In Dublin’s fair city, there is so much to do! I can’t say that I first met sweet Molly Malone, or really anyone else for that matter, but I had plenty of time walking around town to see a whole heck of a lot in this bustling cultural town.
Our Airbnb for our stay in Dublin is right in the city center. We are being hosted by two wonderful gentlemen, Felipe and Danny, and they have been very welcoming to us, as well as very detailed on house rules and wishes, and making sure we have everything we need during our stay with them. There have also been a few other people staying with them (they rent out three of the rooms in their house) so I guess you could say we have actually met some people. A few have been american’s just staying for a night or two during their travels. The more exciting one we met came last night. Her name is Jena, and she is from Glasgow in Scotland, and listening to her talk is quite entertaining. It is honestly kind of hard to understand her when she speaks quickly, as her accent is very think and not quite the same as the televised Scottish accents you might hear in movies or on tv shows. We ended up sitting in the kitchen for a while last night at the table, swapping stories and backgrounds as we ate dinner. Shes a few years younger than me, but was very personable and fun to talk to. I hope we’ll see a bit more of her before we leave.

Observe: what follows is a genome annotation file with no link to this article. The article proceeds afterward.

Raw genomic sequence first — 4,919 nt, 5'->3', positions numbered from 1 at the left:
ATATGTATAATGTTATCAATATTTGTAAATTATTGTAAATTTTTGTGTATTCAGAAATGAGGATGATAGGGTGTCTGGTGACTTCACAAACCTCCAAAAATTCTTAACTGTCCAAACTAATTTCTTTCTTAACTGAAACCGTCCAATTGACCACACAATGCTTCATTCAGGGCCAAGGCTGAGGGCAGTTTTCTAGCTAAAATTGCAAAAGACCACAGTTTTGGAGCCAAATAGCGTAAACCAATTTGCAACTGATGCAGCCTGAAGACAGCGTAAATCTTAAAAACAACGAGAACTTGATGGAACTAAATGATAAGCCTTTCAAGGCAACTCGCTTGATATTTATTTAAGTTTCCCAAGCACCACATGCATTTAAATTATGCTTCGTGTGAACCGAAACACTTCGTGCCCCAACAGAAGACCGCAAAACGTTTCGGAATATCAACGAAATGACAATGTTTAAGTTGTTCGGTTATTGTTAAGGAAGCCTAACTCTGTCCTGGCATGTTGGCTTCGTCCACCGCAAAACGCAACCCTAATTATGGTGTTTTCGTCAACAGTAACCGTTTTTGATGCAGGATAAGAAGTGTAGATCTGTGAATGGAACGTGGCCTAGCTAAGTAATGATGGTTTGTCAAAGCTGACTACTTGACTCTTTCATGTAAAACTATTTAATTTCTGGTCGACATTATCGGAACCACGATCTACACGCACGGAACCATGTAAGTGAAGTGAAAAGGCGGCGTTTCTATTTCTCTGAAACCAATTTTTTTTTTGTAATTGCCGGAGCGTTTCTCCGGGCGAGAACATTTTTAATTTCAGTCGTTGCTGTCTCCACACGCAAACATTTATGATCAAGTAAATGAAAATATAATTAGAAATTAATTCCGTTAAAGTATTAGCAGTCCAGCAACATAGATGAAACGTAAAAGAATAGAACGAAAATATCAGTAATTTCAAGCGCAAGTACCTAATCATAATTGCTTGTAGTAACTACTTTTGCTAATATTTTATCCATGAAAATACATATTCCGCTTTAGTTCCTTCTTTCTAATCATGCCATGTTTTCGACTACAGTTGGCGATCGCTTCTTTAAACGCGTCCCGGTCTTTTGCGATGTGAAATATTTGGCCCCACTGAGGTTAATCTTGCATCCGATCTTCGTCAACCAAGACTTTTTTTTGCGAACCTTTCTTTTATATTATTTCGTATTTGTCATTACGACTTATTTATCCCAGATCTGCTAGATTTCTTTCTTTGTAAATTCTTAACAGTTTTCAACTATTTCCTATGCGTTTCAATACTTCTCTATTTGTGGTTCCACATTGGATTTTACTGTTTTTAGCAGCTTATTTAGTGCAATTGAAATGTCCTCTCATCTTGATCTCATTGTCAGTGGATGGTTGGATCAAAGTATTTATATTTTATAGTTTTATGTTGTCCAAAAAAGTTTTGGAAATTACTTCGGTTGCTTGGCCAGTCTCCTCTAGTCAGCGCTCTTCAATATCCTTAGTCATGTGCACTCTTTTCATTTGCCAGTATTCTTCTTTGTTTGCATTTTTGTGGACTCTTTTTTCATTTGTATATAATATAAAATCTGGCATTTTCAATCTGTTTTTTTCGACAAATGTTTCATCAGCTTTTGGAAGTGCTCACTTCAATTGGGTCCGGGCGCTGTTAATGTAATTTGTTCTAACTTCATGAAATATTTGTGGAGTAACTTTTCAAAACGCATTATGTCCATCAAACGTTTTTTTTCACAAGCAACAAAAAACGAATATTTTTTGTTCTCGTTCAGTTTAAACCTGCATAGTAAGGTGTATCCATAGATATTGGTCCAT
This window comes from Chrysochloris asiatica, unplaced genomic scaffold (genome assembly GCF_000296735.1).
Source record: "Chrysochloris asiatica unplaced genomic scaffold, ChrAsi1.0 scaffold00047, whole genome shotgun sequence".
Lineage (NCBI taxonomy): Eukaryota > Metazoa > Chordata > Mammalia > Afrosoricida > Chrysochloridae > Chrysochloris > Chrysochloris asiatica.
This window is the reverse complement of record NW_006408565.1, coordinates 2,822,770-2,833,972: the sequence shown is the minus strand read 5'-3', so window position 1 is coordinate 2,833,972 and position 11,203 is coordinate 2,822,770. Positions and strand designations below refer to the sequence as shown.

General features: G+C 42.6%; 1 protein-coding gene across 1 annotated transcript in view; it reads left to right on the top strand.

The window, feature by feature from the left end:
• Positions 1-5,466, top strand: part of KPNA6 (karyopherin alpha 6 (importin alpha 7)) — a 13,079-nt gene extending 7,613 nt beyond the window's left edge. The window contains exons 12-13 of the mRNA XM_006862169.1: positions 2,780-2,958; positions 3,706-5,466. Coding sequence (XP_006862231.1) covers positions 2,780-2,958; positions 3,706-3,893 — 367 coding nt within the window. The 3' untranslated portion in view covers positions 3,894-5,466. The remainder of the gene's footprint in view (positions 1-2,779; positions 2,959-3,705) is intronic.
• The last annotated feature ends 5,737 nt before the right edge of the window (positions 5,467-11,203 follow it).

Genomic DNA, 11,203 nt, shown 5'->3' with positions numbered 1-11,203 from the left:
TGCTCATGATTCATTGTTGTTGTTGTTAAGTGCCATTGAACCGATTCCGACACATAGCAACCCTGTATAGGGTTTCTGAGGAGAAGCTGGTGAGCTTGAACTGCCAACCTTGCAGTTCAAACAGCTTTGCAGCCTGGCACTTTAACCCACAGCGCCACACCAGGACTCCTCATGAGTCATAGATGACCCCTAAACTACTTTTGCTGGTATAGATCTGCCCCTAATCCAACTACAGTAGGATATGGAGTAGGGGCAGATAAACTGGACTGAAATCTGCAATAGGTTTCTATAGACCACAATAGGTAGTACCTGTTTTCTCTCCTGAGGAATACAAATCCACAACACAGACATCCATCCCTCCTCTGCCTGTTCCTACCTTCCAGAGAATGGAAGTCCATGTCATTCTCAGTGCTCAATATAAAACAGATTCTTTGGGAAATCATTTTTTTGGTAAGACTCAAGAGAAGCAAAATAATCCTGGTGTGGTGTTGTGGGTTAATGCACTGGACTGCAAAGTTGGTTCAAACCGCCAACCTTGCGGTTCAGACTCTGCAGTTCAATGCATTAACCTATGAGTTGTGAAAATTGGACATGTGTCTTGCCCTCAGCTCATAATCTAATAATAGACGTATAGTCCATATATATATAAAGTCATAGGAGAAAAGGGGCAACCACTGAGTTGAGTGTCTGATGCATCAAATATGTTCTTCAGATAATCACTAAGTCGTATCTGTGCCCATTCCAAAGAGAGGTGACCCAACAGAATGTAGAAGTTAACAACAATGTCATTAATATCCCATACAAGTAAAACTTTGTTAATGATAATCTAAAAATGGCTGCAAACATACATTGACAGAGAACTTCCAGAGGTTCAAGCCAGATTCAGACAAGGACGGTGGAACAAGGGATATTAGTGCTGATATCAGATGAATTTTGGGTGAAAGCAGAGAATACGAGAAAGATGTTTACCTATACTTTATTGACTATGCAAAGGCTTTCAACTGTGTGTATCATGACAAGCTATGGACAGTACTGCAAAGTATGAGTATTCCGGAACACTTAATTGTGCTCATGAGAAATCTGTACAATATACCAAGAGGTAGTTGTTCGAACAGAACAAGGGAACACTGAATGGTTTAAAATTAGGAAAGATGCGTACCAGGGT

Being in the city center has some perks, such as being able to leave our car parked in front of the house and simple walk wherever we want to go in town. Our main goal for today was to visit Trinity College and see the book of Kells. We set off in the morning since we knew it would take about twenty minutes to walk there from where we were. Our experience over the last few days specifically has taught us that we should try to be places as early as possible if we want to be guaranteed tickets, otherwise they might be sold out later in the afternoon. Tip for people planning on coming to Ireland and the UK: A lot of historical sites and tourist attractions (Trinity College, Giant’s Causeway, Carrick-a-Rede Bridge, Cliffs of Moher, etc.) are by guided tour only, or may have self led tours that will only allow you to see bits and pieces, but not have the whole experience. So if you are wanting to go to these sorts of places, be sure to allow 5-15 euro for each one, unless you are able to purchase a pass, or become a member of the World Heritage Sites. When we got to Trinity, we participated in a student led tour. She took us to a few different locations on campus, pointing out important buildings, telling us the history of each, details about important events and people from campus, and so on. She definitely knew what she was talking about, and threw in bits of humor to liven things up. It took me back to my days as a student ambassador during my undergrad days at Heidelberg, where I would meet with prospective students and guests, showing them around campus and talking about all the different programs and activities we had to offer. I really enjoyed listening to her. I learned a lot more about Trinity than I had expected.